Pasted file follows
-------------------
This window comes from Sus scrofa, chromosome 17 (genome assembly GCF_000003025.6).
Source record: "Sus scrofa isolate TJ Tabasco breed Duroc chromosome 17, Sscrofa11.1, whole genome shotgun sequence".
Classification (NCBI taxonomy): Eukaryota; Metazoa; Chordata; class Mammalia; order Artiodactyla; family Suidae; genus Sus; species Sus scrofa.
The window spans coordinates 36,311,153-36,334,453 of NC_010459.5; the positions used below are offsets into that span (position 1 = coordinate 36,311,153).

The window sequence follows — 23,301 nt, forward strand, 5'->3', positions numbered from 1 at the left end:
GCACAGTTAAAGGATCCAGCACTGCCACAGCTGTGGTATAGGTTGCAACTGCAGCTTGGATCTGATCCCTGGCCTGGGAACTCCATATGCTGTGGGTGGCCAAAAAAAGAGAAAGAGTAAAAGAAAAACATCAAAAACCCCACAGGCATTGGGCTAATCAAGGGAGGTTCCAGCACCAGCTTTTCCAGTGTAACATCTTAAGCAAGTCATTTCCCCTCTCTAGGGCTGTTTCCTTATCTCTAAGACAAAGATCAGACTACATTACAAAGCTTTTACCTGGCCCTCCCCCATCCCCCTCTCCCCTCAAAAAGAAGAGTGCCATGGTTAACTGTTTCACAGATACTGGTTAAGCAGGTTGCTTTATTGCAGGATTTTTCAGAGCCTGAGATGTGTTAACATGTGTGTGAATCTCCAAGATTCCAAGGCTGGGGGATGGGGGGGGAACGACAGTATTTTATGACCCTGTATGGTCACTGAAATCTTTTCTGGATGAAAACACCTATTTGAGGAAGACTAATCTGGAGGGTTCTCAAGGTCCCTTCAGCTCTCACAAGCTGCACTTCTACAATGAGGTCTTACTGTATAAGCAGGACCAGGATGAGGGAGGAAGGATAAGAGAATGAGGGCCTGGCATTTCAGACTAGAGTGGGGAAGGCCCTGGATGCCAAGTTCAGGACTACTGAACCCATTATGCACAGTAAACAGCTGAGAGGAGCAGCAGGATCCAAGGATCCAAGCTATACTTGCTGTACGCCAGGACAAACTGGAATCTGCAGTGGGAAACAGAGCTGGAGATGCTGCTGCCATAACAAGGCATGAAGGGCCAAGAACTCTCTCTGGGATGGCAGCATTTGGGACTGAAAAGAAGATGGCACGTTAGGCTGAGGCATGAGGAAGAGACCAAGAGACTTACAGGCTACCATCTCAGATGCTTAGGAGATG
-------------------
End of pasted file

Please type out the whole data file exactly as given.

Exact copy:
This window comes from Sus scrofa, chromosome 17 (genome assembly GCF_000003025.6).
Source record: "Sus scrofa isolate TJ Tabasco breed Duroc chromosome 17, Sscrofa11.1, whole genome shotgun sequence".
Classification (NCBI taxonomy): Eukaryota; Metazoa; Chordata; class Mammalia; order Artiodactyla; family Suidae; genus Sus; species Sus scrofa.
The window spans coordinates 36,311,153-36,334,453 of NC_010459.5; the positions used below are offsets into that span (position 1 = coordinate 36,311,153).

The window sequence follows — 23,301 nt, forward strand, 5'->3', positions numbered from 1 at the left end:
GCACAGTTAAAGGATCCAGCACTGCCACAGCTGTGGTATAGGTTGCAACTGCAGCTTGGATCTGATCCCTGGCCTGGGAACTCCATATGCTGTGGGTGGCCAAAAAAAGAGAAAGAGTAAAAGAAAAACATCAAAAACCCCACAGGCATTGGGCTAATCAAGGGAGGTTCCAGCACCAGCTTTTCCAGTGTAACATCTTAAGCAAGTCATTTCCCCTCTCTAGGGCTGTTTCCTTATCTCTAAGACAAAGATCAGACTACATTACAAAGCTTTTACCTGGCCCTCCCCCATCCCCCTCTCCCCTCAAAAAGAAGAGTGCCATGGTTAACTGTTTCACAGATACTGGTTAAGCAGGTTGCTTTATTGCAGGATTTTTCAGAGCCTGAGATGTGTTAACATGTGTGTGAATCTCCAAGATTCCAAGGCTGGGGGATGGGGGGGGAACGACAGTATTTTATGACCCTGTATGGTCACTGAAATCTTTTCTGGATGAAAACACCTATTTGAGGAAGACTAATCTGGAGGGTTCTCAAGGTCCCTTCAGCTCTCACAAGCTGCACTTCTACAATGAGGTCTTACTGTATAAGCAGGACCAGGATGAGGGAGGAAGGATAAGAGAATGAGGGCCTGGCATTTCAGACTAGAGTGGGGAAGGCCCTGGATGCCAAGTTCAGGACTACTGAACCCATTATGCACAGTAAACAGCTGAGAGGAGCAGCAGGATCCAAGGATCCAAGCTATACTTGCTGTACGCCAGGACAAACTGGAATCTGCAGTGGGAAACAGAGCTGGAGATGCTGCTGCCATAACAAGGCATGAAGGGCCAAGAACTCTCTCTGGGATGGCAGCATTTGGGACTGAAAAGAAGATGGCACGTTAGGCTGAGGCATGAGGAAGAGACCAAGAGACTTACAGGCTACCATCTCAGATGCTTAGGAGATG